although more difficult to fabricate, can be used at higher frequencies due to the smallest
possible value o f the base-collector capacitance [14].
Fig. 2.1(a)-(d) shows several typical cross sections o f emitter-up HBT structures [15],
The noticeable aspects o f the fabrication processes are the use o f refractory emitter contacts
based on InAs cap layers (fig. 2 .1(a), (c) and (d)) and the use o f sidewall spacers at the edges
o f the emitter contact (fig. 2.1(c) and (d)). Fig. 2.1(b) illustrates a fabrication technique for the
minimization o f the extrinsic base-collector capacitance: oxygen (or protons) is implanted into
the regions o f the w-collector layer underneath the base contacts. The structure o f fig. 2 . 1(b) is
a vertical structure, because the transistor is defined only by the layers underneath the emitter;
all the other structures shown in fig.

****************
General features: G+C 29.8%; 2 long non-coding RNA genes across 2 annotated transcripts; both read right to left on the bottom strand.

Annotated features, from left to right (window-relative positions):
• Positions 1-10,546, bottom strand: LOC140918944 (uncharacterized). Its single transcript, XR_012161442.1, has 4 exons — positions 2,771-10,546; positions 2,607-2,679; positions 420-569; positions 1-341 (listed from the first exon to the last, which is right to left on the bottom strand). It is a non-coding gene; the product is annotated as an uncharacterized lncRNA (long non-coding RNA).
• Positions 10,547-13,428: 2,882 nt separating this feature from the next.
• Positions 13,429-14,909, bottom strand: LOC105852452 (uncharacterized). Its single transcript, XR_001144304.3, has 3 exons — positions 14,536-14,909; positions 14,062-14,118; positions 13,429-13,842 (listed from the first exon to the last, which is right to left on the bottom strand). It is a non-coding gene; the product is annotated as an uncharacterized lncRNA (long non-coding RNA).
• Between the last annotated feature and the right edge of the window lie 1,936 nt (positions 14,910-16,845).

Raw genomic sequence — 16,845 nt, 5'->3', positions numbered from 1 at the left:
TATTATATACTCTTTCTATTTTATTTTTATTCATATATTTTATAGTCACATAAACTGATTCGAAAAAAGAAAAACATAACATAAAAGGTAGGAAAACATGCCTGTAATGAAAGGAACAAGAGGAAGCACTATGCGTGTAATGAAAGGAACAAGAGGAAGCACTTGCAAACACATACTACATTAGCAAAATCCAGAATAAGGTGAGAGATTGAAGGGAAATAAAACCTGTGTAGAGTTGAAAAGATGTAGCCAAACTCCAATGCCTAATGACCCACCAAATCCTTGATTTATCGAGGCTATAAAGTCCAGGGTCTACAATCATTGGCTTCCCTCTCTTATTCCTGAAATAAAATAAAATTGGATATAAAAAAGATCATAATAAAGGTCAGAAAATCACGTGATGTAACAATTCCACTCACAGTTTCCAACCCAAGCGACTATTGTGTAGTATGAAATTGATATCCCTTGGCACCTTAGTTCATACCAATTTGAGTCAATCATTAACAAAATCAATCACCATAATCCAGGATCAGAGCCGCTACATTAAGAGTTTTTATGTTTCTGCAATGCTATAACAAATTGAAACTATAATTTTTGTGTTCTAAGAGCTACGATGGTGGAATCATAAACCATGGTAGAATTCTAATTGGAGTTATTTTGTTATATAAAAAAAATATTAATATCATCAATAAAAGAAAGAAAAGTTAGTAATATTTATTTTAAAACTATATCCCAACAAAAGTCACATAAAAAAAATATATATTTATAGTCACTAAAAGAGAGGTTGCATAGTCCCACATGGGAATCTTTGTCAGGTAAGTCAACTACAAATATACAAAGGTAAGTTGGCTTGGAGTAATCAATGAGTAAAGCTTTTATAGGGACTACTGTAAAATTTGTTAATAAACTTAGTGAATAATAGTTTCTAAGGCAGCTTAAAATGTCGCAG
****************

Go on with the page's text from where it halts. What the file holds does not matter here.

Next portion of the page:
2.1
are planar.
5
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6
V—GROOVE ISOLATION
OXYGEN—PLA N TED
EMITTER
BASE / COLLECTOR
n + - GoAs SUBCCLLECTCR
SL BUFFER
S I SUBSTRATE
(a)
COLLECTOR
EMITTER
BASE
BASE
3710
I—
'I M
(b)
Fig. 2.1. Schematic cross sections o f various HBT structures
(a and b).
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7
Fig. 2.1. Continued (c and d).
EMTTTER
BASE
COLLECTOR
(C)
BASE
EMITTER
^
^ ,n+
BASE
COLLECTOR
m
r
Wa
m
n
i :J---------- -------------------------N
- —
I
(d)
The vertical HBT is essentially a one-dimensional transistor whose operation is well
understood. Sufficiently accurate models have been developed for this structure [16], [17],
ranging from simple static models to large-signal models for high-frequency, high-power
applications.
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8
overbp
1one—
| diode
(
dimensional
transistor
(a) planar HBT structure
n
P
B
\,
n
one—
dimensional
transistor
overlap
diode
C
(b) equivalent structure o f planar HBT, showing
one-dimensional transistor and overlap diode
Fig. 2.2. Development o f a simple circuit model
for a planar HBT (a and b).
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9
Fig. 2.2. Continued (c).
C
B
AAAH
circuit
model
o f 1-D
transistor
BB
E
(c) first-order circuit model o f planar HBT, with the
base spreading resistance R b b shown explicitly
The structure that is modeled in this work is a planar HBT structure. In this case (see
fig. 2 . 1 (c)), the collector junction area is, in general substantially larger than the emitter area,